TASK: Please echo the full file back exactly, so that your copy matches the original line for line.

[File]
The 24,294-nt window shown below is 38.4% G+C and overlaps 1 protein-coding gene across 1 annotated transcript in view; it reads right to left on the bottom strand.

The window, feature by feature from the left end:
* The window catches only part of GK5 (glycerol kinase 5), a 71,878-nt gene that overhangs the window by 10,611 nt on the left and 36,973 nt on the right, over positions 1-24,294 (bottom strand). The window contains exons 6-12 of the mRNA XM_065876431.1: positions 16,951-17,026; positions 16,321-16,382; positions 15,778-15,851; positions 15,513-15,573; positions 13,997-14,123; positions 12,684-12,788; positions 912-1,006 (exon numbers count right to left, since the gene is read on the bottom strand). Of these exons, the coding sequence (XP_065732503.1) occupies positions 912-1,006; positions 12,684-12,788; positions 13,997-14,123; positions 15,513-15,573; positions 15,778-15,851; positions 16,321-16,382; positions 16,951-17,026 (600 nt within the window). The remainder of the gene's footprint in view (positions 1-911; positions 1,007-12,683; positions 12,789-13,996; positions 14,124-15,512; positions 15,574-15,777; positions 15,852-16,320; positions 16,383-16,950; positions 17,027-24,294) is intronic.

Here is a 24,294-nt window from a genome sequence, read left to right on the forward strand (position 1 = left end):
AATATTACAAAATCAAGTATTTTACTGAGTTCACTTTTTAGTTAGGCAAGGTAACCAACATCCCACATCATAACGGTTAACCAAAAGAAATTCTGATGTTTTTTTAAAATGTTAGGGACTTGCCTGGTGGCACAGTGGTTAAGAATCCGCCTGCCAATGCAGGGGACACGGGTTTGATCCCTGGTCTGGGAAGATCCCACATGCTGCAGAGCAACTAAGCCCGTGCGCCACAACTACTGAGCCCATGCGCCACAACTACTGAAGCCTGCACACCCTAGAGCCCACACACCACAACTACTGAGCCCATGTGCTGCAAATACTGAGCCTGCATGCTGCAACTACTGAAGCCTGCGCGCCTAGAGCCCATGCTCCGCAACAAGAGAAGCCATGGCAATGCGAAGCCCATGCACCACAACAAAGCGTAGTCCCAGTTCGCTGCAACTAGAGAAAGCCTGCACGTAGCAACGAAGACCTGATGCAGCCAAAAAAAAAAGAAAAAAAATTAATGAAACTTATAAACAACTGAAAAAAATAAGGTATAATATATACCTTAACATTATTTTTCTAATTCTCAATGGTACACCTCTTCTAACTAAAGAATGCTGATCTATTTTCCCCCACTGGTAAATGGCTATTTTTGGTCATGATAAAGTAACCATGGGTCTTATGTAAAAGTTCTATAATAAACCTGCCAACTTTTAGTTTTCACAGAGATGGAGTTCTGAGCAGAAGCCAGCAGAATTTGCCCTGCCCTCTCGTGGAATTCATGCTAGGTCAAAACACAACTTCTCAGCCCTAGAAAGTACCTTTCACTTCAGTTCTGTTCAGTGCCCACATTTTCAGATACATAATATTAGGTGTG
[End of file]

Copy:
The 24,294-nt window shown below is 38.4% G+C and overlaps 1 protein-coding gene across 1 annotated transcript in view; it reads right to left on the bottom strand.

The window, feature by feature from the left end:
* The window catches only part of GK5 (glycerol kinase 5), a 71,878-nt gene that overhangs the window by 10,611 nt on the left and 36,973 nt on the right, over positions 1-24,294 (bottom strand). The window contains exons 6-12 of the mRNA XM_065876431.1: positions 16,951-17,026; positions 16,321-16,382; positions 15,778-15,851; positions 15,513-15,573; positions 13,997-14,123; positions 12,684-12,788; positions 912-1,006 (exon numbers count right to left, since the gene is read on the bottom strand). Of these exons, the coding sequence (XP_065732503.1) occupies positions 912-1,006; positions 12,684-12,788; positions 13,997-14,123; positions 15,513-15,573; positions 15,778-15,851; positions 16,321-16,382; positions 16,951-17,026 (600 nt within the window). The remainder of the gene's footprint in view (positions 1-911; positions 1,007-12,683; positions 12,789-13,996; positions 14,124-15,512; positions 15,574-15,777; positions 15,852-16,320; positions 16,383-16,950; positions 17,027-24,294) is intronic.

Here is a 24,294-nt window from a genome sequence, read left to right on the forward strand (position 1 = left end):
AATATTACAAAATCAAGTATTTTACTGAGTTCACTTTTTAGTTAGGCAAGGTAACCAACATCCCACATCATAACGGTTAACCAAAAGAAATTCTGATGTTTTTTTAAAATGTTAGGGACTTGCCTGGTGGCACAGTGGTTAAGAATCCGCCTGCCAATGCAGGGGACACGGGTTTGATCCCTGGTCTGGGAAGATCCCACATGCTGCAGAGCAACTAAGCCCGTGCGCCACAACTACTGAGCCCATGCGCCACAACTACTGAAGCCTGCACACCCTAGAGCCCACACACCACAACTACTGAGCCCATGTGCTGCAAATACTGAGCCTGCATGCTGCAACTACTGAAGCCTGCGCGCCTAGAGCCCATGCTCCGCAACAAGAGAAGCCATGGCAATGCGAAGCCCATGCACCACAACAAAGCGTAGTCCCAGTTCGCTGCAACTAGAGAAAGCCTGCACGTAGCAACGAAGACCTGATGCAGCCAAAAAAAAAAGAAAAAAAATTAATGAAACTTATAAACAACTGAAAAAAATAAGGTATAATATATACCTTAACATTATTTTTCTAATTCTCAATGGTACACCTCTTCTAACTAAAGAATGCTGATCTATTTTCCCCCACTGGTAAATGGCTATTTTTGGTCATGATAAAGTAACCATGGGTCTTATGTAAAAGTTCTATAATAAACCTGCCAACTTTTAGTTTTCACAGAGATGGAGTTCTGAGCAGAAGCCAGCAGAATTTGCCCTGCCCTCTCGTGGAATTCATGCTAGGTCAAAACACAACTTCTCAGCCCTAGAAAGTACCTTTCACTTCAGTTCTGTTCAGTGCCCACATTTTCAGATACATAATATTAGGTGTG